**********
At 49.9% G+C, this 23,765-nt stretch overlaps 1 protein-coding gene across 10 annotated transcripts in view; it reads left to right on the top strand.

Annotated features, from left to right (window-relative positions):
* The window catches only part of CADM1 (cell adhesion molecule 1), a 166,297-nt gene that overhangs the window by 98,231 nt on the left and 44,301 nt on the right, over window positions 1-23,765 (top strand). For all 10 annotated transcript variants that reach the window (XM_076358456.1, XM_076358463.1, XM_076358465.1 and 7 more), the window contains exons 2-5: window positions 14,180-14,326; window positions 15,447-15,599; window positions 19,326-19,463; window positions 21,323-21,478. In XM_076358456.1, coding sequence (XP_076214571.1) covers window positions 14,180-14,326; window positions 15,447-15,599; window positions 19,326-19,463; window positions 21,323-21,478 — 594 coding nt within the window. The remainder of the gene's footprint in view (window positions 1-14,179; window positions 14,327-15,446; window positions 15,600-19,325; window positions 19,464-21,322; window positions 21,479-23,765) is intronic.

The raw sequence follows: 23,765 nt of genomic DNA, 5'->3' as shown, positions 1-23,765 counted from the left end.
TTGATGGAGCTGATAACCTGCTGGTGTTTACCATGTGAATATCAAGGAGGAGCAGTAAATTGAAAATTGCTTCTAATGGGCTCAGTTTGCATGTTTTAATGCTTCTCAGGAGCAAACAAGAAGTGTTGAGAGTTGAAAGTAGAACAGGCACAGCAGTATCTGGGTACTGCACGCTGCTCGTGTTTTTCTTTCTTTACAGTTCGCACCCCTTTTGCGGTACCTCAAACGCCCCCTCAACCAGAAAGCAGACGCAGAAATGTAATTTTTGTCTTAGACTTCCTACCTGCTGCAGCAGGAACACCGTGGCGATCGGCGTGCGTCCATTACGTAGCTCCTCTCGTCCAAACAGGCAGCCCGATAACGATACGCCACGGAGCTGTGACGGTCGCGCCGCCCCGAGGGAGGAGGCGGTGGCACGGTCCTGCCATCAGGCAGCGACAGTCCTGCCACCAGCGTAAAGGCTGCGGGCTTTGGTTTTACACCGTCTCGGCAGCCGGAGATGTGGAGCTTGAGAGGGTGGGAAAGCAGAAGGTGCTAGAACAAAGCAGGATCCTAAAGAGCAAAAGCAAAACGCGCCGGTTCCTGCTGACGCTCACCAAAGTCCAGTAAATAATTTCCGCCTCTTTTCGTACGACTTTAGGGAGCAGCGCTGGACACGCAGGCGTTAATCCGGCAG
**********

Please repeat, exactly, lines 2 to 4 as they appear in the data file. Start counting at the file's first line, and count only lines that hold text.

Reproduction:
Annotated features, from left to right (window-relative positions):
* The window catches only part of CADM1 (cell adhesion molecule 1), a 166,297-nt gene that overhangs the window by 98,231 nt on the left and 44,301 nt on the right, over window positions 1-23,765 (top strand). For all 10 annotated transcript variants that reach the window (XM_076358456.1, XM_076358463.1, XM_076358465.1 and 7 more), the window contains exons 2-5: window positions 14,180-14,326; window positions 15,447-15,599; window positions 19,326-19,463; window positions 21,323-21,478. In XM_076358456.1, coding sequence (XP_076214571.1) covers window positions 14,180-14,326; window positions 15,447-15,599; window positions 19,326-19,463; window positions 21,323-21,478 — 594 coding nt within the window. The remainder of the gene's footprint in view (window positions 1-14,179; window positions 14,327-15,446; window positions 15,600-19,325; window positions 19,464-21,322; window positions 21,479-23,765) is intronic.

The raw sequence follows: 23,765 nt of genomic DNA, 5'->3' as shown, positions 1-23,765 counted from the left end.